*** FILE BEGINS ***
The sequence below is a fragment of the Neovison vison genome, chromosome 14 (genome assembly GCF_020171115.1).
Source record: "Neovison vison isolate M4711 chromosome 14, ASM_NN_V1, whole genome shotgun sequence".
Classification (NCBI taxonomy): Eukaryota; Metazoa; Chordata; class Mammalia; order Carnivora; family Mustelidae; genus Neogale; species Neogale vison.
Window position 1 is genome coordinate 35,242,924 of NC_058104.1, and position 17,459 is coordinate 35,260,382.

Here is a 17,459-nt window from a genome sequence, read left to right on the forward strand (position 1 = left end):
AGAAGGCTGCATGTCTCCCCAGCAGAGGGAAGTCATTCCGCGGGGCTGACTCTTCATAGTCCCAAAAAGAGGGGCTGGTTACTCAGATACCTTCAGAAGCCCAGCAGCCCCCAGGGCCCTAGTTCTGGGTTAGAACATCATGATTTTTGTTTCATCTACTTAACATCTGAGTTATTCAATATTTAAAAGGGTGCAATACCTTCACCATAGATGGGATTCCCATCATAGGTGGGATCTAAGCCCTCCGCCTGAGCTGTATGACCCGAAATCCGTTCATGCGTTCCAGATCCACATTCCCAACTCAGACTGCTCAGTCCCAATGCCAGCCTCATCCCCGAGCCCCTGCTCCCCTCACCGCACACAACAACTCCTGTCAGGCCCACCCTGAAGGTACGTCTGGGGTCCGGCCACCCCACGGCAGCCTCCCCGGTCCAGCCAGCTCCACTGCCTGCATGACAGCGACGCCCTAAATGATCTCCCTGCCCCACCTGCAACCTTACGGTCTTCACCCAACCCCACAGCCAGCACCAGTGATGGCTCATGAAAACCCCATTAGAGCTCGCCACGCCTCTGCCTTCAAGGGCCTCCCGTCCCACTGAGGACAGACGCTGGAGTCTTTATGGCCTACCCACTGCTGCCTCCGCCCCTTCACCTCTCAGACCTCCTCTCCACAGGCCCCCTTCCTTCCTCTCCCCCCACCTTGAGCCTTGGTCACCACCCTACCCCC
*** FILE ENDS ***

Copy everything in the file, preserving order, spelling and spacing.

The sequence below is a fragment of the Neovison vison genome, chromosome 14 (genome assembly GCF_020171115.1).
Source record: "Neovison vison isolate M4711 chromosome 14, ASM_NN_V1, whole genome shotgun sequence".
Classification (NCBI taxonomy): Eukaryota; Metazoa; Chordata; class Mammalia; order Carnivora; family Mustelidae; genus Neogale; species Neogale vison.
Window position 1 is genome coordinate 35,242,924 of NC_058104.1, and position 17,459 is coordinate 35,260,382.

Here is a 17,459-nt window from a genome sequence, read left to right on the forward strand (position 1 = left end):
AGAAGGCTGCATGTCTCCCCAGCAGAGGGAAGTCATTCCGCGGGGCTGACTCTTCATAGTCCCAAAAAGAGGGGCTGGTTACTCAGATACCTTCAGAAGCCCAGCAGCCCCCAGGGCCCTAGTTCTGGGTTAGAACATCATGATTTTTGTTTCATCTACTTAACATCTGAGTTATTCAATATTTAAAAGGGTGCAATACCTTCACCATAGATGGGATTCCCATCATAGGTGGGATCTAAGCCCTCCGCCTGAGCTGTATGACCCGAAATCCGTTCATGCGTTCCAGATCCACATTCCCAACTCAGACTGCTCAGTCCCAATGCCAGCCTCATCCCCGAGCCCCTGCTCCCCTCACCGCACACAACAACTCCTGTCAGGCCCACCCTGAAGGTACGTCTGGGGTCCGGCCACCCCACGGCAGCCTCCCCGGTCCAGCCAGCTCCACTGCCTGCATGACAGCGACGCCCTAAATGATCTCCCTGCCCCACCTGCAACCTTACGGTCTTCACCCAACCCCACAGCCAGCACCAGTGATGGCTCATGAAAACCCCATTAGAGCTCGCCACGCCTCTGCCTTCAAGGGCCTCCCGTCCCACTGAGGACAGACGCTGGAGTCTTTATGGCCTACCCACTGCTGCCTCCGCCCCTTCACCTCTCAGACCTCCTCTCCACAGGCCCCCTTCCTTCCTCTCCCCCCACCTTGAGCCTTGGTCACCACCCTACCCCC